Pope Francis said he was “perplexed and ashamed” to have read statements saying Church officials investigating abuse allegations had been pressured, and that in some cases, documents had been destroyed by those in charge of diocesan archives.

These actions, Francis said, constitute “an absolute lack of respect for canonical procedure and, even more, reprehensible practices which must be avoided in the future.”

The problems, the pope said, do not belong to just one group of people, but are the result of a fractured seminary process.

In the case of many abusers, problems had been detected while they were in seminary or the novitiate, he said, noting that Scicluna's investigation contained “serious accusations against some bishops or superiors who sent priests suspected of active homosexuality to these educational institutions.”

In the letter, Pope Francis stressed the need to recognize not only the damage done, but also the underlying causes that led to abuse and cover-up, and to identify ways to repair the pain and suffering many have endured.

He said the problem is not isolated, but everyone is responsible, “I being the first,” and that no one can be exempted by “moving the problem onto the backs of others.”

“We need a change, we know it, we need it and we desire it,” he said, and encouraged bishops to put Christ at the center. He said in recent history, the Chilean Church has lost this focus, putting itself at the center instead of the Lord.

“I don't know what came first,” he said, “if the loss of prophetic strength resulted in the change of center, or the change of center led to the loss of the prophecy that was so characteristic in you.”

He cautioned the bishops against assuming an attitude of “messianism,” in which they seek to promote themselves as “the only interpreters of God's will.” Francis also warned the prelates not to fall into an “elite psychology,” which he said can overshadow the way issues are handled.

“An elite or elitist psychology ends up generating dynamics of division, separation and closed circles that lead to narcissistic and authoritarian spiritualities in which, instead of evangelizing, the important thing is to feel special, different than others, thus making it clear that they are interested in neither Jesus Christ or others,” he said.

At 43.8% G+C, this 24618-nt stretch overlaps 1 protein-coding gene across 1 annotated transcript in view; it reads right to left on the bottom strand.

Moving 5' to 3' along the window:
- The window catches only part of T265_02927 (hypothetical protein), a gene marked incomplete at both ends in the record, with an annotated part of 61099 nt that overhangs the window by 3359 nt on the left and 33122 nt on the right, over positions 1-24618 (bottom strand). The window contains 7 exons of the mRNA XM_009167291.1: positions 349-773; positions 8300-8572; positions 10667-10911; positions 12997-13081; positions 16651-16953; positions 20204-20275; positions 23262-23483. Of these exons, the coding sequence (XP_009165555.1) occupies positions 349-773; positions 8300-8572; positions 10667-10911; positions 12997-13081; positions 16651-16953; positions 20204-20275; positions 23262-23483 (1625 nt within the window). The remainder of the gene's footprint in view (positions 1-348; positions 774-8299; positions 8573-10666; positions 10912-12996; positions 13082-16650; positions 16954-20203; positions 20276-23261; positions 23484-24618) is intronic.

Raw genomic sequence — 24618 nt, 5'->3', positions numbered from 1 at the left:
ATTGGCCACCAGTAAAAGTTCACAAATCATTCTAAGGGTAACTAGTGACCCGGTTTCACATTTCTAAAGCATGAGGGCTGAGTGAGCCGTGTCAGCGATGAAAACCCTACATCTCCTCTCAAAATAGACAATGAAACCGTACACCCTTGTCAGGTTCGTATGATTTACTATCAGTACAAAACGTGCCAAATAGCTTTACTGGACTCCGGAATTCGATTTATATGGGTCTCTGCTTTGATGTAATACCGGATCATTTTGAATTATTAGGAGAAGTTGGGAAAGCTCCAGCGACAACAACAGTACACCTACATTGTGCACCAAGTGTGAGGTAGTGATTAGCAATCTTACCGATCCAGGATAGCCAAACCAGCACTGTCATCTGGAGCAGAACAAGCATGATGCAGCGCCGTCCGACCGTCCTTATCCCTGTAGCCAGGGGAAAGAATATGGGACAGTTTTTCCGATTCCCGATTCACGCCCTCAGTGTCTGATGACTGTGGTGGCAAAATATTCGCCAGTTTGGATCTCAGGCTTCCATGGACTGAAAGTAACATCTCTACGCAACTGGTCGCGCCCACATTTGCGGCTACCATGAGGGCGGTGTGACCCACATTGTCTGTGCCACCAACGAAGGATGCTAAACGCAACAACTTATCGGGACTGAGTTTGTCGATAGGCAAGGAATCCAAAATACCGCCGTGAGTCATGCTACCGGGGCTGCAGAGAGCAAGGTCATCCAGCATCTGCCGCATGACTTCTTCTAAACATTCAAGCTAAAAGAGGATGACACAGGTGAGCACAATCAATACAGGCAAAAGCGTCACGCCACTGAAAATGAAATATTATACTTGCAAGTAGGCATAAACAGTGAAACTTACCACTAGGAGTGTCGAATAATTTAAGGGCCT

Messianism, elitism and clericalism, Francis continued, “are all synonyms for perversion in ecclesial being; and also synonymous with perversion is the loss of the healthy conscience of knowing that we belong to the holy People of God, which precedes us and which – thanks to God – will succeed us.”

Prayer and sincere recognition of one's failings are necessary for grace to work, he said, adding that this saves a person from “the temptation and pretension of wanting to occupy spaces, and especially in a place that does not correspond to us: that of the Lord.”

The pope stressed that removing people from office “must be done, but it is not enough, we must go further.”

The problems the Chilean Church faces are wider, he said, and because of this “it would be irresponsible on our part not to delve into the roots and structures that allowed these specific events to happen and to be perpetuated.”

“It would be a serious omission on our part not to know the roots,” he said, and “to believe that only the removal of people, without anything more, would generate the health of the body,” calling that “a great fallacy.”

“There is no doubt that it will help, and it is necessary to do it, but I repeat, it is not enough, since this thought would dispense us from the responsibility and participation that corresponds to us within the ecclesial body,” the pope said.

Pope Francis closed his letter asking the bishops to guard against the temptation of wanting to “save their skin” and their reputations, explaining that “the severity of events does not allow us to become expert hunters of scapegoats.”

“All this requires us to have seriousness and co-responsibility to take on the problems as symptoms of an ecclesial whole, which we are invited to analyze, and which also asks us to seek all the necessary mediation so that they are never perpetuated again.”